Mr. Gillespie: We had a client the other day lamenting that they were trying to fill a new internal marketing position – and the candidates were so focused on technology: they worked on Groupon, they worked on this technology and they knew that app. The candidates really were missing out on the fundamentals of what it means to be marketing in terms of understanding your target market, being able to really understand the competitive threats and opportunities, understanding what is on your customers mind and being able to position yourself in a way that solutions need to be acted on. The challenges our clients are trying to overcome is usually one of two-fold. One is that they are not thinking competitively, they are thinking about what their benefits are without looking at the other options. The other big threat is that they do not consider the challenge of inertia and that prospects are not just sitting at their desks waiting for them to call.


CEOCFO: How different is it from industry to industry and what might move a potential customer?

Mr. Gillespie: In B2B, industry expertise is important both in terms of understanding your client’s industry… plus understanding the customers they serve. One of the things we bring to the table as a senior team is that the BizMark professionals have over twenty years of experience in the field—working for a variety of industries and corporations. One of the biggest differences in industries is regulations. We work with some clients that are highly regulated—such as financial, healthcare, insurance, investments—where you need to know how regulations impacts what you need to say and how it needs to be said. The other big difference is in terms of hard goods, manufacturing products, physical devices verses services and software. With B2B a lot of what you are selling is a service where there is nothing to put in your hands and hold, touch and feel, so you need to be able to communicate what you do, and the value delivered which can be a bit more challenging.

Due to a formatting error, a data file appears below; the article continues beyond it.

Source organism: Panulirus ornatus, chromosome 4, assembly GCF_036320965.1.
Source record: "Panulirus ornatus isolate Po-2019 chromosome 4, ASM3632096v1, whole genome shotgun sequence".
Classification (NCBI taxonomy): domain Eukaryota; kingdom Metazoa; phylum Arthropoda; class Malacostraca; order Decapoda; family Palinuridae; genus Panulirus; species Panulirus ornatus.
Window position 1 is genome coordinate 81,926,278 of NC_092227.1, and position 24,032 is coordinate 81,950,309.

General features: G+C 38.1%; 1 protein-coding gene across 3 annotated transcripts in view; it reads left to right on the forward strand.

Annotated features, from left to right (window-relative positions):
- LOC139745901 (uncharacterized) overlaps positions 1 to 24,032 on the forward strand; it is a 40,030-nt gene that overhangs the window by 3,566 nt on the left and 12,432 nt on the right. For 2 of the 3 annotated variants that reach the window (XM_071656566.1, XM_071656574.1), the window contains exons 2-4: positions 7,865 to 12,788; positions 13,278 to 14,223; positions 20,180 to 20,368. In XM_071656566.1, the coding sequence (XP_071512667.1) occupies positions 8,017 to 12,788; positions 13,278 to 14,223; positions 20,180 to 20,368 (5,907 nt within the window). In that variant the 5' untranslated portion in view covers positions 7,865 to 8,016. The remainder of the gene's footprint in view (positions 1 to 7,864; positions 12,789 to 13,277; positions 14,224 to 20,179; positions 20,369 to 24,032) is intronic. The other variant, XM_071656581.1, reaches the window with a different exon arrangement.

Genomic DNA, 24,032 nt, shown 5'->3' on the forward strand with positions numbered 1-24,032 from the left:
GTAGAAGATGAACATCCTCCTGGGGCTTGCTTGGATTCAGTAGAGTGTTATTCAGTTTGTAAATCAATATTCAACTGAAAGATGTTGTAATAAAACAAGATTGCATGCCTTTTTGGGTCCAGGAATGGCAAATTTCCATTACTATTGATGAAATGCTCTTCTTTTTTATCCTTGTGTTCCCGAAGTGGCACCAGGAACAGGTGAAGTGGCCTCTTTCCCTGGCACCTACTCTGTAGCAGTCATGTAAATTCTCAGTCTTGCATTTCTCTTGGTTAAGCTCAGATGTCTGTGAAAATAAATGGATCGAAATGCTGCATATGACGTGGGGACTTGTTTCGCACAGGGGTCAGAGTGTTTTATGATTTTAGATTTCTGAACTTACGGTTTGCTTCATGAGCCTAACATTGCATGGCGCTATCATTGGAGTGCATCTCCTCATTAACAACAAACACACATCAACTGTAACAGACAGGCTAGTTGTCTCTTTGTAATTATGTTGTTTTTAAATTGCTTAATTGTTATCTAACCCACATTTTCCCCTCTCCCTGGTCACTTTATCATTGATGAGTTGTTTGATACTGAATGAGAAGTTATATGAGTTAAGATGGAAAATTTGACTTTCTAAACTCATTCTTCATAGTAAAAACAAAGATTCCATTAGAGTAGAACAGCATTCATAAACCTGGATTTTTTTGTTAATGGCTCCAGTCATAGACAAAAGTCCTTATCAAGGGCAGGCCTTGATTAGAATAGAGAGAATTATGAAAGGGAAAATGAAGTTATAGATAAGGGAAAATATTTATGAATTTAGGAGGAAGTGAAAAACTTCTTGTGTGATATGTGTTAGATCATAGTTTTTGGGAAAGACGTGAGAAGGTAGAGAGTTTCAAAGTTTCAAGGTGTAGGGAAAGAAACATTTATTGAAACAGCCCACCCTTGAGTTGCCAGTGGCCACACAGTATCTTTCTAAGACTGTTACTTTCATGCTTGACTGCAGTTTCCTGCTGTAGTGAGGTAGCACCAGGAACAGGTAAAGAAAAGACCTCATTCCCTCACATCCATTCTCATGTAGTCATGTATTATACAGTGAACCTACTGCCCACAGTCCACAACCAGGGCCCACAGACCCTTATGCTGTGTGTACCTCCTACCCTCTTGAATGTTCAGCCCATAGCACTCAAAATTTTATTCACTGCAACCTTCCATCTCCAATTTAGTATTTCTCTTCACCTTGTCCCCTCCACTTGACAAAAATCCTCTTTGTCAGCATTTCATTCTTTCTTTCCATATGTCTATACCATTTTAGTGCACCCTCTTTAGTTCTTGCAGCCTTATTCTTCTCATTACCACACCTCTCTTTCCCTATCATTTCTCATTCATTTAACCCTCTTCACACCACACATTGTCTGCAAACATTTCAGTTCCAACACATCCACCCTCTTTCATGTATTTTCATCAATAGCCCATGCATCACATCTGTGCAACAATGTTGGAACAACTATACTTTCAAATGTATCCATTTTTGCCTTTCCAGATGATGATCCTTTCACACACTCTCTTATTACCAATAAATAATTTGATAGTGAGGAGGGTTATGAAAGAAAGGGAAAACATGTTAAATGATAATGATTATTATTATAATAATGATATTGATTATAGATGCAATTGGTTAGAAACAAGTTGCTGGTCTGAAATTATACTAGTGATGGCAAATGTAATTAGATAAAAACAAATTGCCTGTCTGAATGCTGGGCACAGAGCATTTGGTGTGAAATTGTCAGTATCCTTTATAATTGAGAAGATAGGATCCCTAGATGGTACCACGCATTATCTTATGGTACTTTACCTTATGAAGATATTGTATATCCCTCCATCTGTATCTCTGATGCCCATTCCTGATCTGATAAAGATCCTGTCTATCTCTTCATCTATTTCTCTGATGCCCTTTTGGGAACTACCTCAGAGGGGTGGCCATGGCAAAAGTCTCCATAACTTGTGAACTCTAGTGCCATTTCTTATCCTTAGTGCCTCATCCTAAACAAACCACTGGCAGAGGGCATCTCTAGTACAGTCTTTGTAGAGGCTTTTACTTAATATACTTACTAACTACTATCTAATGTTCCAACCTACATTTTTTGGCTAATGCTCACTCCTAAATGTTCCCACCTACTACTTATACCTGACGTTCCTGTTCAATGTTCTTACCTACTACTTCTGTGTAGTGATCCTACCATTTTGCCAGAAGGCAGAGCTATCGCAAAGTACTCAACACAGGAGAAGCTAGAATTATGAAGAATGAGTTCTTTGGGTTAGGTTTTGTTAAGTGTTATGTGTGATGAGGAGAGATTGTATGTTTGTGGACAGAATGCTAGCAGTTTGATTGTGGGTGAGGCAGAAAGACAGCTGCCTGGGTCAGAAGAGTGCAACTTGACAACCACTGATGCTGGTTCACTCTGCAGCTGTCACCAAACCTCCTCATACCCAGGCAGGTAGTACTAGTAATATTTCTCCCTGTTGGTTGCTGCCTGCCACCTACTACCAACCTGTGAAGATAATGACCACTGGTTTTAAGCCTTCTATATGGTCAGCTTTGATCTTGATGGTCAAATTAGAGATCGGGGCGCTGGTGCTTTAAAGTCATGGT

CEOCFO: How do you reach out to prospective clients or are people coming to you at this point?